The games industry is usually pretty good at taking a very good idea, and beating the fun out of it until we're all sick to death of it. We take it as read that success will breed copycats. So here's a question for you. Minecraft is easily the most successful new idea in gaming in near memory. It was our 2010 game of the year. Mojang have raked in 4 million sales of their brick building game, and it's still selling. These are numbers that would should make any industry suit sit up and take notice. Why hasn't the mainstream industry jumped in with their own version?
It gets better. It's not just that Minecraft is selling well. It's that Minecraft has been quite cheap to develop. For a good while, Notch worked alone building the framework. There's very little art or sound resource (read, humans making stuff to sell) required. Compared to the development teams employed on games like Assassin's Creed or Call of Duty, the costs of developing a Minecraft clone is chump change.
Minecraft is getting an official port to the Xbox and to some phones, which is great news for Mojang. But it certainly doesn't mean that there isn't potential for different takes on the Mine/Craft genre.
Independently developed Minecraft clones are proven successes. Terraria, a 2D Minecraft clone available on Steam went from nothing to one of the most played PC games after a six month development period. FortressCraft is an Xbox Indie game, produced outside of the normal dev/publisher relationship that's consistently in the top five selling games on the Xbox 360.
Yet the traditional publishers haven't even lifted a finger.
I honestly think the market for games like Minecraft is far, far larger than even Mojang have been able to exploit. I've seen the way it grips kids and adults alike, seen the way entire families fall in love with making their own hovels/caves/daunting recreations of Stalag Luft. Minecraft's success is entirely without marketing budget, or a retailer or publisher getting behind it.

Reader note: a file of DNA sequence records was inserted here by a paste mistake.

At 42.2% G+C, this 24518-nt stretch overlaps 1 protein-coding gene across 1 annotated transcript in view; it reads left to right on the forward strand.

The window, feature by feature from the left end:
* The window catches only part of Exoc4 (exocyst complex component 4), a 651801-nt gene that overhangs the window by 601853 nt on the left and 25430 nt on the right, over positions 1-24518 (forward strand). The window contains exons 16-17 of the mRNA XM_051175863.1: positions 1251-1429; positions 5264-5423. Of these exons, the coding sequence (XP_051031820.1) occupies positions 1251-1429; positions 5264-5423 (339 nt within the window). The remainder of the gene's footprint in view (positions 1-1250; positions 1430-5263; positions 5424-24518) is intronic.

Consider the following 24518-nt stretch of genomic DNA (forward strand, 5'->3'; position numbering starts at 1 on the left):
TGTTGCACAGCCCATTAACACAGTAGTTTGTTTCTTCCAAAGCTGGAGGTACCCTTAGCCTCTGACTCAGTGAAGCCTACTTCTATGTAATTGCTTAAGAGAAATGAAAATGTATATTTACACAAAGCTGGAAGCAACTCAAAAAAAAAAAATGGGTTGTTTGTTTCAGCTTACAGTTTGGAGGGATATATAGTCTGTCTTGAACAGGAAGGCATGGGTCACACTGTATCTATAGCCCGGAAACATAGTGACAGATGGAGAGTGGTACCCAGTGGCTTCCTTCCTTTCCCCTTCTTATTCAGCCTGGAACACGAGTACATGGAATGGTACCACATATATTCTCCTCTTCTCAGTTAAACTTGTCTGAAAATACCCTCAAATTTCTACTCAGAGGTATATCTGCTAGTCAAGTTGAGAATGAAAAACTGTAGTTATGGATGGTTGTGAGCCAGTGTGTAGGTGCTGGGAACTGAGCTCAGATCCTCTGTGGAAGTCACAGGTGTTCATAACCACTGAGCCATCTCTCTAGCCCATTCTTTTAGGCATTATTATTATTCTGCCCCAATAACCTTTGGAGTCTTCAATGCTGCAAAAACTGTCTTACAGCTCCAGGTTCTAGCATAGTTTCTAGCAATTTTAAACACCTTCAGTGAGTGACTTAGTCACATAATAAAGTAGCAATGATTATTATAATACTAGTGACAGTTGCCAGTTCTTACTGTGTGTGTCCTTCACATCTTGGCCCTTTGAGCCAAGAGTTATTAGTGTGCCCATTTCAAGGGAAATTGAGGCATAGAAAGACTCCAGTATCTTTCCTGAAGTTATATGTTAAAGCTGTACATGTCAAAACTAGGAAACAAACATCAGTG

Why the success? Minecraft is a game about exploration and co-operative construction. These are basic human activities that we all love, that are creative, that cross age-groups, classes and sexes. So why do I think we've seen so few Minecraft clones? The games industry has made billions from appealing only to the very masculine activities of destruction and competition. We've seen the industry ignore a phenomenon before; it was called The Sims, and it built an empire. It was an empire built on some of the same ideas; creative construction and roleplaying.
I don't think there's a good reason why Minecraft hasn't been cloned. I just think the industry doesn't understand it, or even how to repeat the success. Minecraft and Mojang make people happy by being open, by encouraging creativity, by being nimble and by being extremely chilled about how players use their game. All of those qualities would be beaten out of any Minecraft like project by the layers of approval and management that are symptomatic of the modern industry, and crush the creativity from many of their products.
There is so much potential in Minecraft and Minecraft-like games. I can't wait to see what the genre can do. But I'm impatient. Bless Notch and his gang, but they're only a few men, and they've got other projects on the go. I want to see what Minecraft would be like with a passionate team of 10, maybe 20 people working on it full time.
4 million copies sold? That's just a genre getting started. Come on, industry. Let's see what you're made of.